The Lay of the Last Minstrel, by Walter Scott

Canto Fourth


SWEET Teviot! on thy silver tide

The glaring bale-fires blaze no more;

No longer steel-clad warrior ride

Along thy wild and willow’d shore

Where’er thou wind’st, by dale or hill

All, all is peaceful, all is still,

As if thy waves, since Time was born

Since first they roll’d upon the Tweed,

Had only heard the shepherd’s reed,

Nor started at the bugle-horn.10


Unlike the tide of human time —

Which, though it change in ceaseless flow

Retains each grief, retains each crime

Its earliest course was doom’d to know;

And, darker as it downward bears,

Is stain’d with past and present tears

Low as that tide has ebb’d with me,

It still reflects to Memory’s eye

The hour my brave, my only boy

Fell by the side of great Dundee.120

Why, when the volleying musket play’d

Against the bloody Highland blade,

Why was not I beside him laid!

Enough, he died the death of fame;

Enough, he died with conquering Graeme.


Now over Border dale and fell

Full wide and far was terror spread;

For pathless marsh, and mountain cell,

The peasant left his lowly shed.2

The frighten’d flocks and herds were pent30

Beneath the peel’s rude battlement;

And maids and matrons dropp’d the tear,

While ready warriors seiz’d the spear.

From Branksome’s towers, the watchman’s eye

Dun wreaths of distant smoke can spy,

Which, curling in the rising sun,

Show’d southern ravage was begun.3


Now loud the heedful gate-ward cried —

“Prepare ye all for blows and blood!

Watt Tinlinn,4 from the Liddel-side40

Comes wading through the flood.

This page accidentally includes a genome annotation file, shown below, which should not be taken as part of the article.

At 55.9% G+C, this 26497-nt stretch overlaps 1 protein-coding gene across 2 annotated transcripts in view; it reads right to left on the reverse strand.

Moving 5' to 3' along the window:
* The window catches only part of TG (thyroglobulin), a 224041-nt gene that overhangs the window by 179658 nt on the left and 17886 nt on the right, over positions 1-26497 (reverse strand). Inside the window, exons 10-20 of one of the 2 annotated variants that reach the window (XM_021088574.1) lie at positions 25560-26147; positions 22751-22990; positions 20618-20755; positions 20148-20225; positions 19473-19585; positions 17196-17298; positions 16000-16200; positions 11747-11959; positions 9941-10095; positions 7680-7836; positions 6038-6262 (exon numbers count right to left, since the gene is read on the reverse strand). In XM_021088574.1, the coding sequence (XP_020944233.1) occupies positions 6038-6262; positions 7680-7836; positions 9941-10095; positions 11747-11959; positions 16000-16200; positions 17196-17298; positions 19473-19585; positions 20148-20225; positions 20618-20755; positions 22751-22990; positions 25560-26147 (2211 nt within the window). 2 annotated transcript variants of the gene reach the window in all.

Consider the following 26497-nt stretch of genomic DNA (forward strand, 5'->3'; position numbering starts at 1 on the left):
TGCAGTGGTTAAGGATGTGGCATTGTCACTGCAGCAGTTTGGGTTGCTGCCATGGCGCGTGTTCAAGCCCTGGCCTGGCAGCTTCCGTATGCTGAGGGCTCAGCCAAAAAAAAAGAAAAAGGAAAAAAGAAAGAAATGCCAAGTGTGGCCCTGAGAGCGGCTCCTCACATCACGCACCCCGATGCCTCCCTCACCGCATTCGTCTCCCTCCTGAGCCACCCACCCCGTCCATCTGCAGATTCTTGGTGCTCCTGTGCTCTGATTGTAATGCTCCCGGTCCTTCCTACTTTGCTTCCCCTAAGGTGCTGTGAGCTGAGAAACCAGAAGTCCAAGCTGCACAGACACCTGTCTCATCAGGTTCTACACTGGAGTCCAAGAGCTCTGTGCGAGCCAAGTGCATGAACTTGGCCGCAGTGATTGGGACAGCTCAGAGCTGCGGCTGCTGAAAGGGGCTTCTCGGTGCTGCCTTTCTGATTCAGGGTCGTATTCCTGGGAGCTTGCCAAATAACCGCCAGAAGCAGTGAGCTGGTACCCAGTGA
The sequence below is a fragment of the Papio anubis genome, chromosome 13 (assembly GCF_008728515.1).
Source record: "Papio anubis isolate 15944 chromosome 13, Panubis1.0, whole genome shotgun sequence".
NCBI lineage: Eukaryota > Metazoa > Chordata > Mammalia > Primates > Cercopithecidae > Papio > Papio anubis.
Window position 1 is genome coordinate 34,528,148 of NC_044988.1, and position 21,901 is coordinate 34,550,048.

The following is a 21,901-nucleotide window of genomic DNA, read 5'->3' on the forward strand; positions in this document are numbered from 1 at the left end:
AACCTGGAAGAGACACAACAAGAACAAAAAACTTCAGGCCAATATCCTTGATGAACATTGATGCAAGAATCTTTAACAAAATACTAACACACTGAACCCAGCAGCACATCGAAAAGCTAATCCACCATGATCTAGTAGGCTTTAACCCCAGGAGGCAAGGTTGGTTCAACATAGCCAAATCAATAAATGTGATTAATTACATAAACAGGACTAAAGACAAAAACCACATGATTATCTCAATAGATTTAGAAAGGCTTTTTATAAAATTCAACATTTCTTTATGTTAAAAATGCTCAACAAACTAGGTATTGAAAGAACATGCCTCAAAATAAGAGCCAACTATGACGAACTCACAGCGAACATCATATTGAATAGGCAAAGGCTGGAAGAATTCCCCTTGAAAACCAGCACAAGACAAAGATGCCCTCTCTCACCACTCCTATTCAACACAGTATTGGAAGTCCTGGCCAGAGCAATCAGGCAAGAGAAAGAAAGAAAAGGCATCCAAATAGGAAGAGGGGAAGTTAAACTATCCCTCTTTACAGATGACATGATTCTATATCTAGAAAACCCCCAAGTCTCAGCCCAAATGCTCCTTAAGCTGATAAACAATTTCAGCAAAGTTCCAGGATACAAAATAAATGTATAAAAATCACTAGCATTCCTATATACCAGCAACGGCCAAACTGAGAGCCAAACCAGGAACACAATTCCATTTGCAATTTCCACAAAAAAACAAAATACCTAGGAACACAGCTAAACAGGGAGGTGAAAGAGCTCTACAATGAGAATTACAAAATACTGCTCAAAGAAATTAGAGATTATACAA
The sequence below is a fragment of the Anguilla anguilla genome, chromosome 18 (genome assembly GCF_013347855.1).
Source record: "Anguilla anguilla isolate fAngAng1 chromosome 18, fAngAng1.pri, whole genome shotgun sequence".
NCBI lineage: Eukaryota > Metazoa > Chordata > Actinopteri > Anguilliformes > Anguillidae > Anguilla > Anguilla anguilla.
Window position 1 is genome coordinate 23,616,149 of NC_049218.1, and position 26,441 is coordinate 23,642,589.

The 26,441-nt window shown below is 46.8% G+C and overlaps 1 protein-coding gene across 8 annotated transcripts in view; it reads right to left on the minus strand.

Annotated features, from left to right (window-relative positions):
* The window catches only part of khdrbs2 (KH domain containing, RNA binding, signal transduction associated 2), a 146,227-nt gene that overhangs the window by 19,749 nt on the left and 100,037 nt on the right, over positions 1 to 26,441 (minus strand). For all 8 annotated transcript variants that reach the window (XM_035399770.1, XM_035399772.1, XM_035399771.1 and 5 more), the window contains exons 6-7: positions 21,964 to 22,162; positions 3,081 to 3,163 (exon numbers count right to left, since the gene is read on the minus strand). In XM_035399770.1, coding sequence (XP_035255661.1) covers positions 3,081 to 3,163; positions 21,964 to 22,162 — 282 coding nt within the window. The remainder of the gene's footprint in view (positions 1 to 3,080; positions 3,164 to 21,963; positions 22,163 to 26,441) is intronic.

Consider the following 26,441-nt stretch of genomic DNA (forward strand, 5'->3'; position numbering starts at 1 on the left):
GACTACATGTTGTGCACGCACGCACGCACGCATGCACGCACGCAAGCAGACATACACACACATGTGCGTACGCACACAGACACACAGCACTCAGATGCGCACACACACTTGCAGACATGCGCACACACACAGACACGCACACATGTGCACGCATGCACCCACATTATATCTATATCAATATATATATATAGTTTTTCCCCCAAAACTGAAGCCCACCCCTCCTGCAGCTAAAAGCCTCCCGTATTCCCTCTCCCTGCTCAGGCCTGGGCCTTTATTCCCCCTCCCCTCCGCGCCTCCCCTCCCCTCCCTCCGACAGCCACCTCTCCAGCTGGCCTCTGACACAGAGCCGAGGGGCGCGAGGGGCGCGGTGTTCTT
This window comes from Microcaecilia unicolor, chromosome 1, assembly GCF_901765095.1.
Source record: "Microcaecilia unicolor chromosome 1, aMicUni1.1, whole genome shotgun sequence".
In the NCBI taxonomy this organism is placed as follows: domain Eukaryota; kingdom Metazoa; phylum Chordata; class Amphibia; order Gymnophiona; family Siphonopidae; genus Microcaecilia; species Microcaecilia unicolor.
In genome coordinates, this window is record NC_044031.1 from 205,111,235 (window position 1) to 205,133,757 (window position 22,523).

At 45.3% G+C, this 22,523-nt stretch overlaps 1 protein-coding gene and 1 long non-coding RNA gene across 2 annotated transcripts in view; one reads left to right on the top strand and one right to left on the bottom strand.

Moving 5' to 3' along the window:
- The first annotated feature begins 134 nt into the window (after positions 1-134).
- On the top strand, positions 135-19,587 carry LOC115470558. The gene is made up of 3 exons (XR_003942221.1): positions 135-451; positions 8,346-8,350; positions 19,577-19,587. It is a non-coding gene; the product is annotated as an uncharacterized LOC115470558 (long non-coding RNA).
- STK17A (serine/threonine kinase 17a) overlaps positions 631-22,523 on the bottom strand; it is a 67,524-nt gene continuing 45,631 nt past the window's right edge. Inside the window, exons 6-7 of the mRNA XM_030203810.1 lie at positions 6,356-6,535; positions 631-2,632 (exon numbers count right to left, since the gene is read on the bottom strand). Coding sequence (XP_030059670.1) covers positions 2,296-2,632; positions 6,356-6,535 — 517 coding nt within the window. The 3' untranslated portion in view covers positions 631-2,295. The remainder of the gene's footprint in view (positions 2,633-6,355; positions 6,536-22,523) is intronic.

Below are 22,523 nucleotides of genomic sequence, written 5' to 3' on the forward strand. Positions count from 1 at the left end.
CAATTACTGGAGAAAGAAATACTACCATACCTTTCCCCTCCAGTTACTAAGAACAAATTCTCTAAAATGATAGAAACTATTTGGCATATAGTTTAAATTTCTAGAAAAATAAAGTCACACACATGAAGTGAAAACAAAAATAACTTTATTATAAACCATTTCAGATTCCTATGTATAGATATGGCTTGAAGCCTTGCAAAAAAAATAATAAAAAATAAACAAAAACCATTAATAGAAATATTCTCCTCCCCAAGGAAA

Full oft the Tynedale snatchers knock

At his lone gate, and prove the lock;

It was but last St. Barnabright

They sieg’d him a whole summer night,

But fled at morning; well they knew

In vain he never twang’d the yew.

Right sharp has been the evening shower

That drove him from his Liddel tower;

And, by my faith,” the gate-ward said,50

“I think ’twill prove a Warden-Raid.”5


While thus he spoke, the bold yeoman

Enter’d the echoing barbican.

He led a small and shaggy nag,

That through a bog, from hag to hag,6

Could bound like any Billhope stag.7

It bore his wife and children twain;

A half-clothed serf8 was all their train;

His wife, stout, ruddy, and dark-brow’d,

Of silver brooch and bracelet proud,960

Laugh’d to her friends among the crowd.

He was of stature passing tall,

But sparely form’d, and lean withal

A batter’d morion on his brow;

A leather jack, as fence enow

On his broad shoulders loosely hung;

A border axe behind was slung;

His spear, six Scottish ells in length,

Seem’d newly dyed with gore

His shafts and bow, of wondrous strength,70

His hardy partner bore.


Thus to the Ladye did Tinlinn show

The tidings of the English foe:

“Belted Will Howard10 is marching here,

And hot Lord Dacre,11 with many a spear,

And all the German hackbut men,12

Who have long lain at Askerten:

They cross’d the Liddel at curfew hour,

And burn’d my little lonely tower:

The fiend receive their souls therefore!80

It had not been burnt this year and more.

Barn-yard and dwelling, blazing bright,

Serv’d to guide me on my flight;

But I was chas’d the livelong night.

Black John of Akeshaw and Fergus Graeme

Fast upon my traces came,

Until I turn’d at Priesthaugh Scrogg,

And shot their horses in the bog,

Slew Fergus with my lance outright

I had him long at high despite —90

He drove my cows last Fastern’s night.”


Now weary scouts from Liddesdale,

Fast hurrying in, confirm’d the tale;

As far as they could judge by ken,

Three hours would bring to Teviot’s strand

Three thousand armed Englishmen;

Meanwhile, full many a warlike band,

From Teviot, Aill, and Ettrick shade,

Came in, their Chief’s defence to aid.

There was saddling and mounting in haste,100

There was pricking o’er moor and lea;

He that was last at the trysting-place

Was but lightly held of his gay ladye.


From fair St. Mary’s silver wave,

From dreary Gamescleugh’s dusky height,

His ready lances Thirlestane brave

Array’d beneath a banner bright.

The treasured fleur-de-luce he claims

To wreathe his shield, since royal James,

Encamp’d by Fala’s mossy wave,110

The proud distinction grateful gave,

For faith ‘mid feudal jars;

What time, save Thirlestane alone,

Of Scotland’s stubborn barons none

Would march to southern wars;

And hence, in fair remembrance worn,